Nancy Sullivan, PhD
National Institute of Allergy and Infectious Diseases, United States of America
Zaire ebolavirus (EBOV), one of five species in the genus Ebolavirus, is the causative agent of the hemorrhagic fever disease epidemic that claimed more than 11,000 lives from 2014 to 2016 in West Africa. The combination of EBOV's ability to disseminate broadly and rapidly within the host and its high pathogenicity pose unique challenges to the human immune system postinfection. Clinical, virological, and immunological data greatly enhance our knowledge of host-virus interactions. Vaccine studies in animal models elucidate mechanisms of immunity that inform next generation vaccines as well as immunotherapeutics. Dr. Sullivan will describe the twists and turns in the identification of a protective Ebola, and recent advances in the development of a highly potent mAb that reverses advanced Ebola virus disease in macaques.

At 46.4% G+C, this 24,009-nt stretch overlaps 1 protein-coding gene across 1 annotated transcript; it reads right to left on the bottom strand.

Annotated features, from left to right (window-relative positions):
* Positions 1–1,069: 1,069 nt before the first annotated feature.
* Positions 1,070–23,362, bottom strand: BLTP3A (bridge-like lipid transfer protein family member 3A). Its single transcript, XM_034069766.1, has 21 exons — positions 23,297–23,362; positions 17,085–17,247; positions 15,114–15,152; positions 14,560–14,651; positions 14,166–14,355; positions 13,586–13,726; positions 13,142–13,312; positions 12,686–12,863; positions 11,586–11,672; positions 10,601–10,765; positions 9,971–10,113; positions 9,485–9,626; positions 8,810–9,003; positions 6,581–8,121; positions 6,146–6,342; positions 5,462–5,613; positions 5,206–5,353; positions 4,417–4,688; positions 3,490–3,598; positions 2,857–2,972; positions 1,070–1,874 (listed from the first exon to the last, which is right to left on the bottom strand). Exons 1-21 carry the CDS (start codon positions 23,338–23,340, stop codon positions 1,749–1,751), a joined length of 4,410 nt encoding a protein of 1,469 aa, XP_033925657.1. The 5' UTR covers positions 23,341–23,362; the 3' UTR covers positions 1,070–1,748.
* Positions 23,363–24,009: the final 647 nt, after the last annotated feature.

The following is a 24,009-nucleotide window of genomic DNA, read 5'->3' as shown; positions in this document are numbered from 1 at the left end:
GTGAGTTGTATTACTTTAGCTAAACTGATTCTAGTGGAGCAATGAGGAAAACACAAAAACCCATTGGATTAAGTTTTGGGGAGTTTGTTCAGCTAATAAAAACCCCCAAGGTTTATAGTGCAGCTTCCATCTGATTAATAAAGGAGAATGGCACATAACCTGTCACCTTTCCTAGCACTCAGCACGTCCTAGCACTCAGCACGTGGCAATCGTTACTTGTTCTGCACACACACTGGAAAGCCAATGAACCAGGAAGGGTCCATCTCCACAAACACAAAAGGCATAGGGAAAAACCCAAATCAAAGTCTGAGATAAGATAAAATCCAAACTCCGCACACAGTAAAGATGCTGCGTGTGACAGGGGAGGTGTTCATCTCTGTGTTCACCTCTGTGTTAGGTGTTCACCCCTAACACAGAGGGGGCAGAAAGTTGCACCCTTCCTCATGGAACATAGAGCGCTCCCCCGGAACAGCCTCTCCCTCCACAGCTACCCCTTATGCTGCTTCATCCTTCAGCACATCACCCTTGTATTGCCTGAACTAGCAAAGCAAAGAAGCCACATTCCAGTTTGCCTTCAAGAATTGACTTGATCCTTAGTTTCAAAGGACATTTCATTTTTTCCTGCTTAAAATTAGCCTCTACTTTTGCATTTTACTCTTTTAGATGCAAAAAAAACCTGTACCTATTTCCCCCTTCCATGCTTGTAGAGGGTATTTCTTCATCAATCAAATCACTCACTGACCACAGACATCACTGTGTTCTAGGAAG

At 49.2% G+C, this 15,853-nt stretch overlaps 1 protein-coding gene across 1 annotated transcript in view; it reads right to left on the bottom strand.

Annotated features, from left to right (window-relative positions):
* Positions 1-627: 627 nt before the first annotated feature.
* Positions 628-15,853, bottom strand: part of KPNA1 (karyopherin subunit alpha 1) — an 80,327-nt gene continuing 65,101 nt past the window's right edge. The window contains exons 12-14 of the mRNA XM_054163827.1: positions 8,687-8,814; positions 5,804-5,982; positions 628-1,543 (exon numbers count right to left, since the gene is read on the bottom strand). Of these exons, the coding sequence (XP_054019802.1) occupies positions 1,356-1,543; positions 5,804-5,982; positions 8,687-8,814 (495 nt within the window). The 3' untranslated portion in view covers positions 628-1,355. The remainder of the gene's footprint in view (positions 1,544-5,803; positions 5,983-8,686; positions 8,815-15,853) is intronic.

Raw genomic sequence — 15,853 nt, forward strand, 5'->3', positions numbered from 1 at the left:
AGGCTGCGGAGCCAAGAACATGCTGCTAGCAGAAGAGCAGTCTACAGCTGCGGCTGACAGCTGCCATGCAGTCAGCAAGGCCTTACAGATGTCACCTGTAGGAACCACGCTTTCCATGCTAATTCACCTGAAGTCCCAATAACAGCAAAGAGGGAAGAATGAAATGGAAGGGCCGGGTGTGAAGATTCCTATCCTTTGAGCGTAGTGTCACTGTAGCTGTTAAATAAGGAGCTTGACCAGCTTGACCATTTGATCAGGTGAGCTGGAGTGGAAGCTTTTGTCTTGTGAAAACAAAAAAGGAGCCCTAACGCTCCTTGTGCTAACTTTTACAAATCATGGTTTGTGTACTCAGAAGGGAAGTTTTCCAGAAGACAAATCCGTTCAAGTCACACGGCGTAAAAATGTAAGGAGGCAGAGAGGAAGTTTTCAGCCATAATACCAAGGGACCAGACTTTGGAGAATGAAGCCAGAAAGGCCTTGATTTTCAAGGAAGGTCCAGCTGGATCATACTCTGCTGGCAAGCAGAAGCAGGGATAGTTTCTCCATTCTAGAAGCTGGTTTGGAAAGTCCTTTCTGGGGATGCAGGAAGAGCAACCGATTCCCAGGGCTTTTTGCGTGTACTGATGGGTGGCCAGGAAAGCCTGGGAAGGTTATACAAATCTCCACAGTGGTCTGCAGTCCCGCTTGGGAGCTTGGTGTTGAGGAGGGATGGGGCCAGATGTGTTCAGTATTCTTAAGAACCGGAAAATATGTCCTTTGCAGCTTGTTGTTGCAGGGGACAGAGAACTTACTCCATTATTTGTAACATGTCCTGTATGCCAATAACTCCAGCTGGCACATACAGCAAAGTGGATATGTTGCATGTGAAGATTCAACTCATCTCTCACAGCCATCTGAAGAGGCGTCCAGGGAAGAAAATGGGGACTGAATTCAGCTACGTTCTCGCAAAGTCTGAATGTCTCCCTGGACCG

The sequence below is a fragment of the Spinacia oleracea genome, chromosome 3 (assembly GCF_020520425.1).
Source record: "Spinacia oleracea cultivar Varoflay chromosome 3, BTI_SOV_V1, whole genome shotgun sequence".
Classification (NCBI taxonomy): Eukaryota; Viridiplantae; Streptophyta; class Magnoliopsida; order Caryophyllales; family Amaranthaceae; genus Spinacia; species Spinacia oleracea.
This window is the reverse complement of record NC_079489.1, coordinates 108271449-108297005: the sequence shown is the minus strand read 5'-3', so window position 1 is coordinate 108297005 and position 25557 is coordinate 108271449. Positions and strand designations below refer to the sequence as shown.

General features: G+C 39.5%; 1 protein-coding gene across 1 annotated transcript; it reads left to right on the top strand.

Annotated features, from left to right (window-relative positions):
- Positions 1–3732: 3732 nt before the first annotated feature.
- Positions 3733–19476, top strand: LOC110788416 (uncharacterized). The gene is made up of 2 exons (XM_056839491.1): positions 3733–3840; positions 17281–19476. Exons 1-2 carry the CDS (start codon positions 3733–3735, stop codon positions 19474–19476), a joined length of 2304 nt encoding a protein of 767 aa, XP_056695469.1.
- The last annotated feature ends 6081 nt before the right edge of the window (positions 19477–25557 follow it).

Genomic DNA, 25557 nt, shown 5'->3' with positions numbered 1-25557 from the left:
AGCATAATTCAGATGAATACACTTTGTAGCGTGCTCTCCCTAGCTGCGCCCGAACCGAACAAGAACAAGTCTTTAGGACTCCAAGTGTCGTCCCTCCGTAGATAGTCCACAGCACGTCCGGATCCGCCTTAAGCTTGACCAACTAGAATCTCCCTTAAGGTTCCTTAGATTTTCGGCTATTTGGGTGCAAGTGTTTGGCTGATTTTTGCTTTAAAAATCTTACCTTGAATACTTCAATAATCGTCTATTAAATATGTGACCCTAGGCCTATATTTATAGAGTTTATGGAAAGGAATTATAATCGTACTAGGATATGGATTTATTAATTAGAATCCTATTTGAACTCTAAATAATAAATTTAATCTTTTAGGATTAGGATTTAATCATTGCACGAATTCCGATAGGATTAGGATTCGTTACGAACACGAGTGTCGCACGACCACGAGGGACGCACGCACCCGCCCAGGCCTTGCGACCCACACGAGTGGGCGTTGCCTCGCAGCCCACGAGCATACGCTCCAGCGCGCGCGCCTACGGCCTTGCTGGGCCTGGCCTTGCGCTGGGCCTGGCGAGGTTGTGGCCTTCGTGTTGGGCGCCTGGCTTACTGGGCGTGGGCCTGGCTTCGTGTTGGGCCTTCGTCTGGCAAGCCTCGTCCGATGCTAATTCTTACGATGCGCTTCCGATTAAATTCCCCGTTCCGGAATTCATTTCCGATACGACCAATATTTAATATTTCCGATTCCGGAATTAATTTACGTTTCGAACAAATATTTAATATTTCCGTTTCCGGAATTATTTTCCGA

more information: https://www.niaid.nih.gov/research/nancy-sullivan-phd
Major Areas of Research
- Development of vaccines and antivirals against hemorrhagic fever viruses such as Ebola, Marburg, and Lassa
- Studies of the mechanism of vaccine-induced immune protection and host immunity to natural infection
- Basic research to understand the mechanism of virus replication (entry) and neutralization